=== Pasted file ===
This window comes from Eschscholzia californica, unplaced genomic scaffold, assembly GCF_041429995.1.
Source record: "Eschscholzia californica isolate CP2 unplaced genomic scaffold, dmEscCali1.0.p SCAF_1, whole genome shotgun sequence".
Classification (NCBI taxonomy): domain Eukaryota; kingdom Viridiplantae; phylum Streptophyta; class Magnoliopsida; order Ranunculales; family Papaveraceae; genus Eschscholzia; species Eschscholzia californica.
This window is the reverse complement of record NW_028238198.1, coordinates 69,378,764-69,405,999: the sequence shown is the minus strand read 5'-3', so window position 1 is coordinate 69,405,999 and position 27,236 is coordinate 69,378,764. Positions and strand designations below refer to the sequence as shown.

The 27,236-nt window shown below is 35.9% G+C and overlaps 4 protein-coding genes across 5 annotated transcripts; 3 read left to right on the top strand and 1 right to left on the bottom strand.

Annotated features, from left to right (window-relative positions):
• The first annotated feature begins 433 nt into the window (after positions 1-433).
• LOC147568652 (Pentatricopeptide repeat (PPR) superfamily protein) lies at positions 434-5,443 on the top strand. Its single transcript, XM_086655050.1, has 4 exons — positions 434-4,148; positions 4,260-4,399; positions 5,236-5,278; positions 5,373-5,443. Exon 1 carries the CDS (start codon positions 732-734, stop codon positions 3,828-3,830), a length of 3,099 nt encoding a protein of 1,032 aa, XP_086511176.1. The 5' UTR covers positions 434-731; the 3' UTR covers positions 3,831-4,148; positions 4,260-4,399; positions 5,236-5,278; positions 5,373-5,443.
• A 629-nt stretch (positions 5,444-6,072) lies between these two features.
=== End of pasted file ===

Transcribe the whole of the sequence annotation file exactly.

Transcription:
This window comes from Eschscholzia californica, unplaced genomic scaffold, assembly GCF_041429995.1.
Source record: "Eschscholzia californica isolate CP2 unplaced genomic scaffold, dmEscCali1.0.p SCAF_1, whole genome shotgun sequence".
Classification (NCBI taxonomy): domain Eukaryota; kingdom Viridiplantae; phylum Streptophyta; class Magnoliopsida; order Ranunculales; family Papaveraceae; genus Eschscholzia; species Eschscholzia californica.
This window is the reverse complement of record NW_028238198.1, coordinates 69,378,764-69,405,999: the sequence shown is the minus strand read 5'-3', so window position 1 is coordinate 69,405,999 and position 27,236 is coordinate 69,378,764. Positions and strand designations below refer to the sequence as shown.

The 27,236-nt window shown below is 35.9% G+C and overlaps 4 protein-coding genes across 5 annotated transcripts; 3 read left to right on the top strand and 1 right to left on the bottom strand.

Annotated features, from left to right (window-relative positions):
• The first annotated feature begins 433 nt into the window (after positions 1-433).
• LOC147568652 (Pentatricopeptide repeat (PPR) superfamily protein) lies at positions 434-5,443 on the top strand. Its single transcript, XM_086655050.1, has 4 exons — positions 434-4,148; positions 4,260-4,399; positions 5,236-5,278; positions 5,373-5,443. Exon 1 carries the CDS (start codon positions 732-734, stop codon positions 3,828-3,830), a length of 3,099 nt encoding a protein of 1,032 aa, XP_086511176.1. The 5' UTR covers positions 434-731; the 3' UTR covers positions 3,831-4,148; positions 4,260-4,399; positions 5,236-5,278; positions 5,373-5,443.
• A 629-nt stretch (positions 5,444-6,072) lies between these two features.